Does the 14.89 consist of the dividend payouts or just capital appreciation (stocks going up)?

Thanks for all your help. Keep up the good work in 2011

It is a balanced portfolio which means fixed income returns (predictable) are augmented by capital gains (unpredictable). — Garth

#101 Renting in Sherwood Park (formerly Edmonton) on 01.04.11 at 4:23 pm

#85 dragonslayer on 01.04.11 at 1:35 pm

What you are saying is easy to say when you are buying in that technically you don’t pay your realtor any commission. It is the seller that is paying for both realtors which is wrong. The question is, is that your realtor is supposed to look for a house that has your wants/needs. Did your realtor look at houses that are for sale by owner? Did your realtor check Comfree? More than likely he plunked in your requests into the mls system and showed you those homes only. So basically he is working in his/her best interest since his/her commission are somewhat guaranteed via mls. If the realtor found you a house that is FSBO or on Comfree, he would have to negotiate for a commission so why bother on his part right? I am curious what commission you paid him for writing an offer for you.

I will be selling my house for a list price of $300,000. If i use a realtor here in Alberta, it is basically 6% or 7% on the first $100,000 then 3% on the rest. So i will pay my realtor $6500 and the buyers realtor $6500. My realtor will write an ad on mls, take some picture, put a lock box on my door and negotiate for me meaning he will write a counter offer on my behalf and then tell the buyer “it is a good price”. That will be the extent of my realtors negotiations. The buyers realtor will look for a place on mls and then show some houses to the buyer and write an offer. All this costs $13,000?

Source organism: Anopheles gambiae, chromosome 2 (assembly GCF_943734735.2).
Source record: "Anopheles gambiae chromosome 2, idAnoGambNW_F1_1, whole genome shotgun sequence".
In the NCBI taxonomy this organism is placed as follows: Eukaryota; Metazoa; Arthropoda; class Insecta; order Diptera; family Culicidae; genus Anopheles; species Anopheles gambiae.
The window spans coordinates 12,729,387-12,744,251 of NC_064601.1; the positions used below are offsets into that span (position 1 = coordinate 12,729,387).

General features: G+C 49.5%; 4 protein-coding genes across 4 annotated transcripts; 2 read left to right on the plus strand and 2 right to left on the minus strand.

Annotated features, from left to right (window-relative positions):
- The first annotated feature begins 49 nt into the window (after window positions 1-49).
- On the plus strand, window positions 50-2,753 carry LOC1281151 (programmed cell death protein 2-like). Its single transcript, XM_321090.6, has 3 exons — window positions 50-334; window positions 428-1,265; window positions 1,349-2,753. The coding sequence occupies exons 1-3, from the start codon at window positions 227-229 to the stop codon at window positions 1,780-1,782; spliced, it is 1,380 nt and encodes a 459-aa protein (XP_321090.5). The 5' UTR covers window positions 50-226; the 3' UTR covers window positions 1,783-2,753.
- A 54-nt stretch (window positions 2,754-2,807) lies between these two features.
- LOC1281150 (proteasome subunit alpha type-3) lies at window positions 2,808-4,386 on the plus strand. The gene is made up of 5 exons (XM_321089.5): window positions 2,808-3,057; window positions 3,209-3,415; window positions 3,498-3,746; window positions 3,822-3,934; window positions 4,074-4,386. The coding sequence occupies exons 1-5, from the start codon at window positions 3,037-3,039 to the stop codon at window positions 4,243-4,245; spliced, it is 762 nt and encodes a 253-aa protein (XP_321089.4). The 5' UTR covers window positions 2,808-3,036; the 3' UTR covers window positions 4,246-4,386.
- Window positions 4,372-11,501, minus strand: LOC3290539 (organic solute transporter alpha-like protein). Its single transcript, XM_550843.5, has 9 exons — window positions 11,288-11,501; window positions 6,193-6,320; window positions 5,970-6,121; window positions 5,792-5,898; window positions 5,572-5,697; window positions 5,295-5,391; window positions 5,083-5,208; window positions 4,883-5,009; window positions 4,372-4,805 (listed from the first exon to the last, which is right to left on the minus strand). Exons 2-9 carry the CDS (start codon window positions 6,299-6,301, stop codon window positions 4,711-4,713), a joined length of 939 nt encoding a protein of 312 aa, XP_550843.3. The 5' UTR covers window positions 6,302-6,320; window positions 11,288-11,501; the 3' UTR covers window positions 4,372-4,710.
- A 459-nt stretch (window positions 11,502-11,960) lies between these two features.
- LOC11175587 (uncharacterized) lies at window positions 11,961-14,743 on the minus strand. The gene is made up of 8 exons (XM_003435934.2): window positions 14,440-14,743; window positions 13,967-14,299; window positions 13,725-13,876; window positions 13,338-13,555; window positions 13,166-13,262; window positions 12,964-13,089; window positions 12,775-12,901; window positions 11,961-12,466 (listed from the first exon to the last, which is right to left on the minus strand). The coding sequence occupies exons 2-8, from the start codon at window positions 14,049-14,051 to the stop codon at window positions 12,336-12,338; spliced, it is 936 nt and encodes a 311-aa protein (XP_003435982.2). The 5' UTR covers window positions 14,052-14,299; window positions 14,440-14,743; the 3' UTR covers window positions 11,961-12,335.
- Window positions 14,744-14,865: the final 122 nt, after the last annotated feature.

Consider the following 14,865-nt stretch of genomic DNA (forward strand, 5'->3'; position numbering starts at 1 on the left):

Now for those that say you have other options. Of course i do but the exposure is less. Then you will say that other realtors charge less. This is rare. I live in Edmonton, let me know the names of realtors that charge less commssion than the norm. Then someone will say use 2% realty at which point i say will the buyers realtor will not show my home because why waste time asking me for more commission when there are other homes that will give the full commission.

Probably my best bet is to list on mls for the $500 or whatever it costs and pay the buyers realtor full commission. This way i save a bit and only get raped on one side without losing exposure.

Any thoughts?

Oh and has anyone used this service?
http://www.snaplistings.ca/discount-mls-listings.php

#102 Smoking Man on 01.04.11 at 4:28 pm

You guys focuss to much on fundamentals, and not enough on human nature….and the power driving main stream media.

#103 bigrider on 01.04.11 at 4:35 pm

Bestplaceonearth needs a thorough colon cleansing. He is showing signs of ‘toxic shock’ from overindulging at the RE buffett that Vancouver has been past ten years.

#104 (low density) Sam on 01.04.11 at 4:38 pm

#28 Tim on 01.04.11 at 1:31 am

Real Estate increases 17 percent in Richmond in 2010…

So with a 20 percent correction, it would be down a whopping 3 percent from last year…
______________
Since you agree with Garth’s 20% I wonder why you left out the 10 to 30% that will come with the “slow melt”

That’s a LOT MORE than a “whopping 3 %”.

And regarding that 3%: when the buyer expected that every year ad infinitum, 3% down is pretty damn devastating.